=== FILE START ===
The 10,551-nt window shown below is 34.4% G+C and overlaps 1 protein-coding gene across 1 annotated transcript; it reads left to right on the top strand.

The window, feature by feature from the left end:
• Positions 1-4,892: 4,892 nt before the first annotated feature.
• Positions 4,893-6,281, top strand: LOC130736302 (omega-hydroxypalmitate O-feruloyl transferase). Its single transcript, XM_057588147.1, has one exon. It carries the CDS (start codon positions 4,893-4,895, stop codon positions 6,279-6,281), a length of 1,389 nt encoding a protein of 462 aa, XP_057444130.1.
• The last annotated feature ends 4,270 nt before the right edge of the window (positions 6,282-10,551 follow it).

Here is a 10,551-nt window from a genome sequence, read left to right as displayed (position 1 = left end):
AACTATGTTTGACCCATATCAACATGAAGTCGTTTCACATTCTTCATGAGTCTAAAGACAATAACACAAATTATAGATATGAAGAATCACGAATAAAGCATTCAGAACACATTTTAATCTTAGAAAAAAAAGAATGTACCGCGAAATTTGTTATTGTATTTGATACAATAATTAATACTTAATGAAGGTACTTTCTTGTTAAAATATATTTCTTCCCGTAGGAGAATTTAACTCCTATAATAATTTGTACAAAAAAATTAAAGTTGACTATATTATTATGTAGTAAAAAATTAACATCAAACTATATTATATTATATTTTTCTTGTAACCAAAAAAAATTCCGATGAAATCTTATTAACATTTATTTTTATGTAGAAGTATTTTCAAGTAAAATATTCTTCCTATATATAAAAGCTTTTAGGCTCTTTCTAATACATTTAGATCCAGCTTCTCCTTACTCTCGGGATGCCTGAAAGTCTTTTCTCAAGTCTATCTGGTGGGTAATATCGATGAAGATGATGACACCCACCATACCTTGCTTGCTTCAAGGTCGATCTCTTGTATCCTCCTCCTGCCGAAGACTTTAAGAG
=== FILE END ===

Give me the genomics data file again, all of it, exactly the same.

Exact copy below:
The 10,551-nt window shown below is 34.4% G+C and overlaps 1 protein-coding gene across 1 annotated transcript; it reads left to right on the top strand.

The window, feature by feature from the left end:
• Positions 1-4,892: 4,892 nt before the first annotated feature.
• Positions 4,893-6,281, top strand: LOC130736302 (omega-hydroxypalmitate O-feruloyl transferase). Its single transcript, XM_057588147.1, has one exon. It carries the CDS (start codon positions 4,893-4,895, stop codon positions 6,279-6,281), a length of 1,389 nt encoding a protein of 462 aa, XP_057444130.1.
• The last annotated feature ends 4,270 nt before the right edge of the window (positions 6,282-10,551 follow it).

Here is a 10,551-nt window from a genome sequence, read left to right as displayed (position 1 = left end):
AACTATGTTTGACCCATATCAACATGAAGTCGTTTCACATTCTTCATGAGTCTAAAGACAATAACACAAATTATAGATATGAAGAATCACGAATAAAGCATTCAGAACACATTTTAATCTTAGAAAAAAAAGAATGTACCGCGAAATTTGTTATTGTATTTGATACAATAATTAATACTTAATGAAGGTACTTTCTTGTTAAAATATATTTCTTCCCGTAGGAGAATTTAACTCCTATAATAATTTGTACAAAAAAATTAAAGTTGACTATATTATTATGTAGTAAAAAATTAACATCAAACTATATTATATTATATTTTTCTTGTAACCAAAAAAAATTCCGATGAAATCTTATTAACATTTATTTTTATGTAGAAGTATTTTCAAGTAAAATATTCTTCCTATATATAAAAGCTTTTAGGCTCTTTCTAATACATTTAGATCCAGCTTCTCCTTACTCTCGGGATGCCTGAAAGTCTTTTCTCAAGTCTATCTGGTGGGTAATATCGATGAAGATGATGACACCCACCATACCTTGCTTGCTTCAAGGTCGATCTCTTGTATCCTCCTCCTGCCGAAGACTTTAAGAG